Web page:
Green's mother was Australian and his father was Welsh. He became a committed Christian through the ministry of E. J. H. Nash (known as "Bash"). He was educated at Clifton College and Exeter College, Oxford (Bachelor of Arts 1953, Master of Arts 1956) and subsequently at Queens' College, Cambridge (Bachelor of Arts 1957, Master of Arts 1961, Bachelor of Divinity 1966) while preparing for ordained ministry at Ridley Hall. He has been admitted to the degree of Doctor of Divinity by the Archbishop of Canterbury (1996) and the University of Toronto (1992). He was ordained deacon in 1957 and priest in 1958.
Green was an assistant curate of Holy Trinity, Eastbourne (1957–60), a tutor at the London College of Divinity (1960–69), Principal of St John's College, Nottingham (1969–75) and Rector of St Aldate's Church, Oxford and chaplain of the Oxford Pastorate (1975–86). He had additionally been an honorary canon of Coventry Cathedral from 1970 to 1978. He then moved to Canada where he was Professor of Evangelism at Regent College, Vancouver from 1987 to 1992. He returned to England to take up the position of advisor to the Archbishop of Canterbury and the Archbishop of York for the Springboard Decade of Evangelism. In 1993 he was appointed the Six Preacher of Canterbury Cathedral. Despite having officially retired in 1996, he became a Senior Research Fellow and Head of Evangelism and Apologetics at Wycliffe Hall, Oxford in 1997 and lives in the town of Abingdon near Oxford.
Green is married to Rosemary and they have four adult children, Sarah, Jenny, Tim and Jonathan.
Green has been a prolific writer, with much of his work written for a popular reading audience, although he has also contributed to academic studies. Many of his best known books discuss the twin topics of evangelism and apologetics.
One of Green's objectives has been to equip lay Christian believers in their grasp of the gospel message and to then have confidence to converse with others about faith matters. These practical objectives are clear in books such as Evangelism, Now and Then and Sharing Your Faith With Friends and Family. At a technical level Green has contributed an academic study of the praxis and theory of evangelism in Evangelism in the Early Church. This work explores the development of evangelism through the New Testament texts and from the early Church Fathers. He has built on those foundational studies in his advocacy of evangelism at a parish church level, both through his personal ministry and in his book Evangelism Through the Local Church.
Green's apologetic work has generally focussed on popular misconceptions and objections held by non-Christians. In books such as You Must Be Joking, World on the Run and Why Bother With Jesus, he deals with attitudes of religious indifference and scepticism. He also addresses a variety of objections concerning religious hypocrisy and religious pluralism as well as popular questions of doubt and unbelief. He has also examined the evidences for the life, death and resurrection of Christ in Man Alive and again in the revision of that book, The Day Death Died.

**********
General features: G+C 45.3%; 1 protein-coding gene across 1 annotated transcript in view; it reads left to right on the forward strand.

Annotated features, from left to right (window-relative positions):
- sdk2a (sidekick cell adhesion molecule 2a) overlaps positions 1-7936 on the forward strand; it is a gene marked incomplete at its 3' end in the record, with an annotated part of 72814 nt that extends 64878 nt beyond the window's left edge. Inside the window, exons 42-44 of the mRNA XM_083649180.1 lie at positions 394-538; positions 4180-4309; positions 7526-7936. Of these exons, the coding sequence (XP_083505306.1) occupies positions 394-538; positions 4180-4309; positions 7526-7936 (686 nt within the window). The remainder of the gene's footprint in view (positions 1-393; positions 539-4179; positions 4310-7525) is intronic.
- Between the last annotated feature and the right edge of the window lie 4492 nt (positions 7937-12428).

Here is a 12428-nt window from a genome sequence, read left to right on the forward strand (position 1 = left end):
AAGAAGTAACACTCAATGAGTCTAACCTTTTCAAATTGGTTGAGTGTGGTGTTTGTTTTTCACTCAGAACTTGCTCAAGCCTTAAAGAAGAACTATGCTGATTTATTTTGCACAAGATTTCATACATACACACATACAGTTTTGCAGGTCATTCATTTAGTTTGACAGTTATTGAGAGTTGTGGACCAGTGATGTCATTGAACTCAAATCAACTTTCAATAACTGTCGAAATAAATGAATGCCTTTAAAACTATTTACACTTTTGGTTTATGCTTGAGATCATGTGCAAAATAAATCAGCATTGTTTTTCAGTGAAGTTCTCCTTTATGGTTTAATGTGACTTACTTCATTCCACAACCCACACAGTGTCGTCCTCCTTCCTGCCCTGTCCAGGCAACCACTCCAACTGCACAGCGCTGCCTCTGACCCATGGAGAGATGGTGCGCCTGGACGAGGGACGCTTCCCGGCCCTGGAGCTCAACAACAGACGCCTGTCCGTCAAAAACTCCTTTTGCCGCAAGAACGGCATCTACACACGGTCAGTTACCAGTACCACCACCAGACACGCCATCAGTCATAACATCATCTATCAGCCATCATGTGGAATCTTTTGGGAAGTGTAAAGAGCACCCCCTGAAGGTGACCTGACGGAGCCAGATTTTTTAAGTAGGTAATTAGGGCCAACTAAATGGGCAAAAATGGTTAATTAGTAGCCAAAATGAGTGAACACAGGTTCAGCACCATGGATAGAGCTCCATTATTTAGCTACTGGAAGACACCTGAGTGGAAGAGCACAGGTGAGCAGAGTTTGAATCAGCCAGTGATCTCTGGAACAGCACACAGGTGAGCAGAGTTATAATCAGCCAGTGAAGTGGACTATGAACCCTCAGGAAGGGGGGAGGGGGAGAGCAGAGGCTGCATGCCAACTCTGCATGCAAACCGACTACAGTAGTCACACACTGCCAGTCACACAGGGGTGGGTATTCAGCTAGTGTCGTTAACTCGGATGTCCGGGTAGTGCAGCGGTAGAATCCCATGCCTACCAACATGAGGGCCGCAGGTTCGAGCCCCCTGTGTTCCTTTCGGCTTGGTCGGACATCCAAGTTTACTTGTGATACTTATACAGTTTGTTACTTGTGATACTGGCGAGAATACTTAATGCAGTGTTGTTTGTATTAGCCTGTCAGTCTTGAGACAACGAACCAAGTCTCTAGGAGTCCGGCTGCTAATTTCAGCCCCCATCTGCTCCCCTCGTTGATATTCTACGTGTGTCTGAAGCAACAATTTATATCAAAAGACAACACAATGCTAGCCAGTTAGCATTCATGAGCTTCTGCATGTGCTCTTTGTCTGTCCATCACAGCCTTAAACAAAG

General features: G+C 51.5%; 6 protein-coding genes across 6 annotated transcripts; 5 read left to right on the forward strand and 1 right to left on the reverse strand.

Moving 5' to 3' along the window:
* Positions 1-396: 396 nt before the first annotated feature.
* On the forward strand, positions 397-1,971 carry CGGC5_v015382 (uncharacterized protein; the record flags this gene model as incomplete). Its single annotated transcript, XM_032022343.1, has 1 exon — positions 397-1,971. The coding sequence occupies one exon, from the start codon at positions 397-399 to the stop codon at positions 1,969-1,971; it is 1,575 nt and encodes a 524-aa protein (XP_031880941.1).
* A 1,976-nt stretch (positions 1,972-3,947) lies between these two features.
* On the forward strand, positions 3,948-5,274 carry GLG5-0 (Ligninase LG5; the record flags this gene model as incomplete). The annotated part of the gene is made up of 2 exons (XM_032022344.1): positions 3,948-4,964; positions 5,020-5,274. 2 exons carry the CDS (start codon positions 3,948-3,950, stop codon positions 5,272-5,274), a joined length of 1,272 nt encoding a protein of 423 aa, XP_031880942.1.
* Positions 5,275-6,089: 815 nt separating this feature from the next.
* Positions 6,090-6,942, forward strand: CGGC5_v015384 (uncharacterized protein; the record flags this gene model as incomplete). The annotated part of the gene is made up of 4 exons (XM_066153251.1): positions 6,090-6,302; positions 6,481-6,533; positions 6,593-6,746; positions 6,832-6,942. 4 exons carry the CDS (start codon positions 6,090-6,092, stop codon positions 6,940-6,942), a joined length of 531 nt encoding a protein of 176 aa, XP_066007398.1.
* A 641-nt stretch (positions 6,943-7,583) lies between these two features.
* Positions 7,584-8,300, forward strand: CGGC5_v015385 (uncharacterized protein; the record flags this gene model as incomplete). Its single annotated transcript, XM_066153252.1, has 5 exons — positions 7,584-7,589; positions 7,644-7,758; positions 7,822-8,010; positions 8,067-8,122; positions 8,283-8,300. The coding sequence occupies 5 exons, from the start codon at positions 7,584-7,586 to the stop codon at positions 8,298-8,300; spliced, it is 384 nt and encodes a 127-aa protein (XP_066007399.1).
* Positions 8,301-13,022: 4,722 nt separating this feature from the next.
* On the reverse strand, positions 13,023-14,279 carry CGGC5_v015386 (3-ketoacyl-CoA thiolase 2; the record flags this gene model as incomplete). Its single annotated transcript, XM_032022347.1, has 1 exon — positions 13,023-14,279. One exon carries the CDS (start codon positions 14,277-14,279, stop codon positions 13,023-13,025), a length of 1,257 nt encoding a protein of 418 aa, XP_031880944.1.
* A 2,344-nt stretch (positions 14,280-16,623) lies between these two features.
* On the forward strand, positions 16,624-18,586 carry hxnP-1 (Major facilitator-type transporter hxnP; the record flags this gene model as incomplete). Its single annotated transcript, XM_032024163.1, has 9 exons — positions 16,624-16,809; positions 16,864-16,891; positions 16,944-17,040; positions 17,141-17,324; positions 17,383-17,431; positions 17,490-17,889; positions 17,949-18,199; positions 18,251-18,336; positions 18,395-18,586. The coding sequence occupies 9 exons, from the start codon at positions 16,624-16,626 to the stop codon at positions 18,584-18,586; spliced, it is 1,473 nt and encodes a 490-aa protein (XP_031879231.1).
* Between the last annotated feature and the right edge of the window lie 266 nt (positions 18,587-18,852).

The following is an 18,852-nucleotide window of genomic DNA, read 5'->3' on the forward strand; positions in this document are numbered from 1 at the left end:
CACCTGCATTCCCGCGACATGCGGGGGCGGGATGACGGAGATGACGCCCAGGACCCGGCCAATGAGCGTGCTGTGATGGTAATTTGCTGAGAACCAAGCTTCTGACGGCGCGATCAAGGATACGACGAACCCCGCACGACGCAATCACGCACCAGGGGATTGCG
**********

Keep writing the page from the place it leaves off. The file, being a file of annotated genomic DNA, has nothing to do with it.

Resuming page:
Green has also explored academic challenges to faith, such as in the collection of essays he prepared as a reply to Don Cupitt's work on The Myth of God Incarnate. In that analysis Green and his colleagues addressed the problems of myth and history as propounded in modern biblical scholarship, especially concerning the relationship between the events of Jesus' ministry and teaching and the doctrine of the Incarnation.
Green's recent work, The Books the Church Suppressed: Fiction and Truth in The Da Vinci Code, is an argument for orthodox Christianity against Gnosticism as presented in The Da Vinci Code. Green here links Gnosticism with a decline in society. He also claims that Gnosticism leads to a decline in morality, so that by ordaining a homosexual bishop, the Episcopal Church of the United States has itself shown Gnostic tendencies. He has considered aspects of apologetic methodology and strategy in his co-authored work with Alister McGrath.
Aside from his apologetic writings, Green has also addressed issues of discipleship in the Christian life, ministry and leadership in the church, the doctrine of baptism, pneumatology (study of the Holy Spirit) and demonology. He has also written non-technical commentaries on certain books of the New Testament.
Adventure of Faith is his spiritual autobiography.